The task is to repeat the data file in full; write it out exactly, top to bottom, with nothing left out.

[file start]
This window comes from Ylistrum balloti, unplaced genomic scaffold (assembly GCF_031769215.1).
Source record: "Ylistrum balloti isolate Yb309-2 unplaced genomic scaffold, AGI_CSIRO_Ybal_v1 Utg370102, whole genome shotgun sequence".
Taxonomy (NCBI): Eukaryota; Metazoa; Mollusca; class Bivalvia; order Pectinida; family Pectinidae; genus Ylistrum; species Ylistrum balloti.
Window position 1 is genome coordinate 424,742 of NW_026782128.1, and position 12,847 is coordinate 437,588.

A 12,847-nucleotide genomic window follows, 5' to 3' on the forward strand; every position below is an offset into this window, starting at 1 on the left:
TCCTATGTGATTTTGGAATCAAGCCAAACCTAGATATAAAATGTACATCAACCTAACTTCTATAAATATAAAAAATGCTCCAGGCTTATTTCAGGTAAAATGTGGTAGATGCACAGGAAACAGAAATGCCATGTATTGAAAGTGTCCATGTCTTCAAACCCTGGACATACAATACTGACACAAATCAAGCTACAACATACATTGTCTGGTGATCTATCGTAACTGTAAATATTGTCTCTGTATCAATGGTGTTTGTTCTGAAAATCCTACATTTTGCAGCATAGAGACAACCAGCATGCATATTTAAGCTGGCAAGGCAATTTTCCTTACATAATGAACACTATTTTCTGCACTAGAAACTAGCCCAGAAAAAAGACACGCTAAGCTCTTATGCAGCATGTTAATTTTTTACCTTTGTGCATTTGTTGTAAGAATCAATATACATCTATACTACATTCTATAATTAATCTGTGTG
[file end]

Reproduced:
This window comes from Ylistrum balloti, unplaced genomic scaffold (assembly GCF_031769215.1).
Source record: "Ylistrum balloti isolate Yb309-2 unplaced genomic scaffold, AGI_CSIRO_Ybal_v1 Utg370102, whole genome shotgun sequence".
Taxonomy (NCBI): Eukaryota; Metazoa; Mollusca; class Bivalvia; order Pectinida; family Pectinidae; genus Ylistrum; species Ylistrum balloti.
Window position 1 is genome coordinate 424,742 of NW_026782128.1, and position 12,847 is coordinate 437,588.

A 12,847-nucleotide genomic window follows, 5' to 3' on the forward strand; every position below is an offset into this window, starting at 1 on the left:
TCCTATGTGATTTTGGAATCAAGCCAAACCTAGATATAAAATGTACATCAACCTAACTTCTATAAATATAAAAAATGCTCCAGGCTTATTTCAGGTAAAATGTGGTAGATGCACAGGAAACAGAAATGCCATGTATTGAAAGTGTCCATGTCTTCAAACCCTGGACATACAATACTGACACAAATCAAGCTACAACATACATTGTCTGGTGATCTATCGTAACTGTAAATATTGTCTCTGTATCAATGGTGTTTGTTCTGAAAATCCTACATTTTGCAGCATAGAGACAACCAGCATGCATATTTAAGCTGGCAAGGCAATTTTCCTTACATAATGAACACTATTTTCTGCACTAGAAACTAGCCCAGAAAAAAGACACGCTAAGCTCTTATGCAGCATGTTAATTTTTTACCTTTGTGCATTTGTTGTAAGAATCAATATACATCTATACTACATTCTATAATTAATCTGTGTG